WNPR

Connecticut Garden Journal

Credit Nathan Boltseridge / Creative Commons

Connecticut Garden Journal is a weekly program hosted by horticulturalist Charlie Nardozzi. Each week, Charlie focuses on a topic relevant to both new and experienced gardeners, including pruning lilac bushes, growing blight-free tomatoes, groundcovers, sunflowers, bulbs, pests, and more. Learn more about Charlie at gardeningwithcharlie.com, or reach him at cnardozzi124@gmail.com.

Hear Connecticut Garden Journal on Thursday afternoons on WNPR at 3:04 pm. 

Spirou42 / Creative Commons

This native fall blooming perennial flower was supposedly was named after the goddess Astraea, who cried for the dead on Earth killed in wars. 

George Bredehoft / Creative Commons

While admiring the tomato fruits in my garden recently, I stumbled upon some damage to the tops of the plants. They were defoliated, almost like a deer had mulched on them, and the fruit was chewed too. After closer inspection I came face-to-face with the tomato hornworm.

marcus_jb1973 / Creative Commons

An old saying about planting seeds goes, “One for the mouse, one for the crow, one to rot, and one to grow." I'd like to add, “One to save,” as well.

Jeff Kubina / Creative Commons

We've all seen this happen in summer. Your phlox, roses, bee balm, squash, and pumpkins are growing well, producing flowers and fruit.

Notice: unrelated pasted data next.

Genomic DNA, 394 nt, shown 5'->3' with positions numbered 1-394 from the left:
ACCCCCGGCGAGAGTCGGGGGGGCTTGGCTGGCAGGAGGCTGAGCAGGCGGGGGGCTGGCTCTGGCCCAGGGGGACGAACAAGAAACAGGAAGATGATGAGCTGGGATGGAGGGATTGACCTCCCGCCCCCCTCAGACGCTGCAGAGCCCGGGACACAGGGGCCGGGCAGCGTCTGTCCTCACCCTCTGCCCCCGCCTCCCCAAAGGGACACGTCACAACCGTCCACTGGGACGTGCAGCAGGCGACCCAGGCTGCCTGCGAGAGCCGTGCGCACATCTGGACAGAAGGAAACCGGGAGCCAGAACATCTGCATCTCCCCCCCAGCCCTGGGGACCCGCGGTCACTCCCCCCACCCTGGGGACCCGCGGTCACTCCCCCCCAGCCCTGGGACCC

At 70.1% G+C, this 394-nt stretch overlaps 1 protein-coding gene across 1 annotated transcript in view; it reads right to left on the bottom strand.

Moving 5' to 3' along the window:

Lucas Cobb / Creative Commons


Growing up in an Italian household, one of the treats of summer was my mom's olive oil laden fried sausage and pepper meals with fresh Italian bread.

Kristin Shoemaker / Creative Commons

When I was a kid, I would repeat this rhyme just for fun: “How much wood could a woodchuck chuck, if a woodchuck could chuck wood?” Little did I know I'd be cursing this rodent later on in life.

Keith Ewing / Creative Commons

Summer often means inconsistent weather. Hot, sunny days are followed by high humidity (or mugginess, as my mother likes to call it) and sometimes severe thunderstorms.

Helen Haden / Creative Commons

Some things aren't what they used to be. Take echinacea or purple coneflowers. This hardy, native Midwestern prairie plant has garnered much interest for being pollinator friendly and medicinal.

Brad Smith / Creative Commons

While I loved the Beatles growing up, I don't like this Fab Four in my veggie garden. 

Aznaturalist / Creative Commons

Plums are one of the first fruits domesticated by man and some, such as the beach plum, are natives. Beach plum is a tough bush early colonists found along the shores and is great for wildlife.

Andy Rogers

It's been hot out there and the tomatoes are growing fast! You'll have to keep up with your plants if you want to have a great harvest this season.

bbcamericangirl / Creative Commons

My mom loves roses, so I recently took her to Elizabeth Park in West Hartford. This is one of the first municipal rose gardens in the country.

Dwight Sipler / Creative Commons

There's a late spring blooming perennial flower that's been looking beautiful this year. It goes by a number of common names, such as mountain bluet, perennial bachelor's buttons, and corn flower. I know it mostly by its botanical name, Centaurea montana.

selbst fotografiert / Creative Commons

The National Weather Service predicted it's going to be a hotter than normal summer. While the heat might be hard on some people, if you're a melon grower, you'll love it.

BB and HH / Creative Commons

The story goes that during World War II, the English started using radar to detect Nazi bombers. 

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